The 2010 Budget Review
The 2010 budget that we approved in December has been the most difficult I have had to consider since taking office in 2006. Faced with significant cuts from the state, we were forced to balance a desire to keep taxes from escalating while still providing essential city services. On top of this, we learned late this year that the Police Department had overspent its 2009 budget by a staggering $3 million, increasing the deficit we had to fill.
Unfortunately, we were forced to cut almost 100 City jobs from nearly every department including 25 police officers, 30 civilian employees of the police department. The police cuts were especially hard for me because the Police Department had made great progress in terms of recruiting a diverse class of new officers, and these are among the first who will be cut. I will be paying closer attention to the 2010 Police Department budget, to prevent a repeat of this year’s poor fiscal discipline.
Fortunately, since passing the budget we were able to modify a previously awarded Hiring Recovery Program grant to allow us to re-hire 13 laid-off officers. Six of those officers had previously been serving in the Patrol Division and the other seven we from the recent graduates from the Police Academy. Additionally, the Regulatory Swervices budget will cover the costs of two more officers to work on problem properties and on Animal Control enforcement. In total, 15 of the 25 officers that received lay-off notices are being re-hired and we will continue to look for other funding to rehire the remaining 10 officers.
I regret that we were unable to develop a more robust voluntary unpaid time off program. Such a program could have saved jobs by reducing overall staffing costs. This tool was used extensively within some departments, but I hope to do more to promote and develop it next year so that by then we will have better ways to save jobs if needed for what I expect to be another challenging budget year.
But as bad as it was, the 2010 budget situation could have been much worse. A legal victory in a lawsuit with the Police pension save us nearly $10 million, which helped us keep the levy increase to 7.3% rather than 11% and reduces the average tax increase for a Minneapolis homeowner from and estimated 6.6% to 2.1%.. The Council started out talking about much deeper cuts to staffing in the Police Department, as well as layoffs of firefighters, but we managed to keep these cuts as low as possible.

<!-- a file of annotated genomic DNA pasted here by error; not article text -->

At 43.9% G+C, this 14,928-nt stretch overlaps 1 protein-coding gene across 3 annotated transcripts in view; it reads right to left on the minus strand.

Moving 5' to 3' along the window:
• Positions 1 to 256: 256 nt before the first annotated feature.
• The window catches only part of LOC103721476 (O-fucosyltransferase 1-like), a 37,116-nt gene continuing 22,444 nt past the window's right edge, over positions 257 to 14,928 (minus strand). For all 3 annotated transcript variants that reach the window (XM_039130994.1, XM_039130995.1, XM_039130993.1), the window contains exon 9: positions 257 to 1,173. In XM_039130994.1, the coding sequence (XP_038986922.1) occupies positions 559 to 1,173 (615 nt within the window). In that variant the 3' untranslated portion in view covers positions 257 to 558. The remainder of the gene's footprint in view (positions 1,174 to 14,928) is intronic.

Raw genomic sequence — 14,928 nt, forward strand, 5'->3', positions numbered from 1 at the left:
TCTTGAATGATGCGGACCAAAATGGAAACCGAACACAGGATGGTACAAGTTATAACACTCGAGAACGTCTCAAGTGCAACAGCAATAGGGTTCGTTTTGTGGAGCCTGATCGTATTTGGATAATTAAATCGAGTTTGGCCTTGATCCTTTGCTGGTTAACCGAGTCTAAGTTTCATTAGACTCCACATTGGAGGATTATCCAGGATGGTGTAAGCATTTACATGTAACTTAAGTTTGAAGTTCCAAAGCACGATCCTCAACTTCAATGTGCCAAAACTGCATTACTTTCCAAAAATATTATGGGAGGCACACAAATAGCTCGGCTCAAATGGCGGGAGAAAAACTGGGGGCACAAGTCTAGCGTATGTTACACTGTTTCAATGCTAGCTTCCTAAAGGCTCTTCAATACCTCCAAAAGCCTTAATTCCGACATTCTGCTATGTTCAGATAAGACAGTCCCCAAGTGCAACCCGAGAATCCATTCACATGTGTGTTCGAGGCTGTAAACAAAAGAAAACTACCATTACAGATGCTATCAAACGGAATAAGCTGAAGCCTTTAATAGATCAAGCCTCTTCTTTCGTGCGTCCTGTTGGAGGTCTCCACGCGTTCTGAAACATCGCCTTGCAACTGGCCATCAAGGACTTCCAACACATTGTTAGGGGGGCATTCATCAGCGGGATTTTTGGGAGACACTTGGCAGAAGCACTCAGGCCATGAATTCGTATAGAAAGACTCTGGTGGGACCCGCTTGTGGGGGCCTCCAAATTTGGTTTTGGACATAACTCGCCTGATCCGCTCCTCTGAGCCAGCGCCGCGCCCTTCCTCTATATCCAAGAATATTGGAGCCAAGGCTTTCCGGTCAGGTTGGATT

I was also very pleased by the outcome of some issues in particular:
- On a 7-6 vote, the Council rejected a move that would have, in my opinion, decimated the Complaint Investigations Unit of the Civil Rights Department. This gives us time to more carefully come up with a solution that will deal with the complaint backlog and set our Civil Rights Department on a more successful path.
- I was able to convince my colleagues to continue support of Restorative Justice programs, albeit at a much lower level than in past years ($20,000 this year versus $75,000 in the past).
- Almost all of our Crime Prevention Specialists, the City’s most important community policing strategy, retained their jobs.
- We saved the Arts Coordinator position, moving it to the City Coordinator’s office.
- Though we had to take some funding from it, the Affordable Housing Trust Fund was held to a smaller cut than I had anticipated
- We were able to provide more support this year to Park infrastructure and to needed and overdue maintenance to bridges and streets including funding to resurface many residential streets in Prospect Park in 2010 and to reconstruct Riverside Avenue from Cedar to Franklin, with design work to begin in 2010 and reconstruction in 2011 and 2012, construction of a new alignment of 22nd St in Seward, and lighting for the Hiawatha LRT trail.
In December we also voted on using Tax Increment Funds to pay for neighborhood revitalizations and Target Center debt. I wish that we had been able to fund neighborhoods more, but, due to the decision to recertification of only half of the Tax Increment Financing districts this will likely be closer to 4 or 5 million dollars a years for all 81 neighborhoods, and not the 10 we had hoped for. Also, due to the other pressing issues, especially the proposal to gut the Complaint Investigations Unit, it was clear that my motion to increase the Civilian Review Authority investigators would not have been successful, so I put it off another year.
All in all, though, we were given an incredibly difficult job to do in crafting this budget. The mayor made a strong proosal, we put a great deal of work into it and did a good job balancing priorities. So, in the end I voted for the budget that passed. To learn more, the 2010 budget should be posted here soon on the city’s Finance Department website.